Tycoons who bankrolled Brexit have accused the taxman of using obscure inheritance laws to demand bills of up to £2million.
Billionaire Midlands entrepreneur Lord Edmiston, banker Peter Cruddas and former UKIP donor Arron Banks have all received tax demands from HM Revenue and Customs in the last fortnight.
All three were prominent backers of the Leave campaign and in what has been labelled the ‘revenge of the Establishment’, HMRC has cited an obscure area of inheritance tax laws which requires people to pay tax upfront of large ‘gifts’.
Former UKIP donor Arron Banks (left) and City entrepreneur Peter Cruddas (right) backed the Leave campaign and have now been slapped with mammoth tax bills
Foreign Secretary Boris Johnson fronted one of the Leave campaigns which received money from the tycoons. HMRC’s demands have been labelled the ‘revenge of the Establishment’
Usually, donations made to charities and political parties are exempt but now the taxman has said payments from individuals to referendum campaigns are taxable, reports the Daily Telegraph.
The banks which funded the Remain campaign, including Goldman Sachs and JP Morgan, will likely escape any action because they cannot be made liable for inheritance tax, though at least one Remain donor has also been slapped with a tax demand.
It is said the taxman’s demands will hit Leave donors harder than Remain because the campaign to exit the European Union was mainly funded by individuals rather than the publicly listed companies who mostly backed Remain.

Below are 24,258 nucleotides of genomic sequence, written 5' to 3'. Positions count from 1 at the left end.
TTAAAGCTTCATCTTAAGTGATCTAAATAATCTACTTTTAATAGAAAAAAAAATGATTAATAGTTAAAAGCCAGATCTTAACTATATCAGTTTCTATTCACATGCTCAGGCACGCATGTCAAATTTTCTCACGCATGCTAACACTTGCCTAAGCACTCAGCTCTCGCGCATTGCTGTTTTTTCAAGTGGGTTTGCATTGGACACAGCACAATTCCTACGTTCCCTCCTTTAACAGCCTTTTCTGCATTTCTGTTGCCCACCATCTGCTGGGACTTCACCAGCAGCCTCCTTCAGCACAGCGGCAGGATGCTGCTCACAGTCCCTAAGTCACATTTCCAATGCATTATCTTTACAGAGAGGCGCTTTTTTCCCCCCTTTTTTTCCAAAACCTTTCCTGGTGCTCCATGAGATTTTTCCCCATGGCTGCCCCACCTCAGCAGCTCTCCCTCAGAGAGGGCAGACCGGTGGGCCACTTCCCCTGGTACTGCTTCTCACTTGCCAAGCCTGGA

The Foreign Secretary, Boris Johnson, fronted one of the campaigns which received money from the donors.
The three Brexit-backing businessmen allegedly targeted by HMRC have said the taxman is acting undemocratically and the Chancellor, Philip Hammond, could come under pressure to intervene.
Billionaire Lord Edmiston donated a total of £1million to Leave campaigns and has been slapped with a £200,000 tax bill
Mr Hammond was a prominent Remain backer.
Lord Edmiston, who made his fortune in the motor trade, donated £850,000 to the official Vote Leave campaign as well as a further £150,000 to an unofficial leave campaign.
He has been slapped with a tax bill of £200,000.
Mr Cruddas, a wealthy City entrepreneur, gave £900,000 to a leave campaign and has been asked to pay HMRC £180,000.
He said he would challenge the bill and labelled it ‘outrageous’.
And Mr Banks, the former UKIP donor, is being asked to pay £2million in inheritance tax on a £8.1million donation to the unofficial Leave.EU campaign.
He told the Telegraph the bill was the ‘revenge of the Establishment’.
Experts say HMRC has decided donors must be taxed because they have reduced the value of their estate when they die by giving away large sums of cash.
Rules state that an individual can give away £325,000 in their lifetime before being taxed.
Anything above that will be taxed.
An HMRC spokesman rejected the claims.
A spokesman told MailOnline: ‘This suggestion is incorrect.
‘Donations to campaign groups don’t qualify as exempt gifts to political parties, unless the recipient is a political party meeting the criteria set out in section 24 of the Inheritance Tax Act 1984.
‘No special exemption was granted ahead of the 2016 referendum.
‘Obviously, the legislation is applied equally to all organisations and groups.’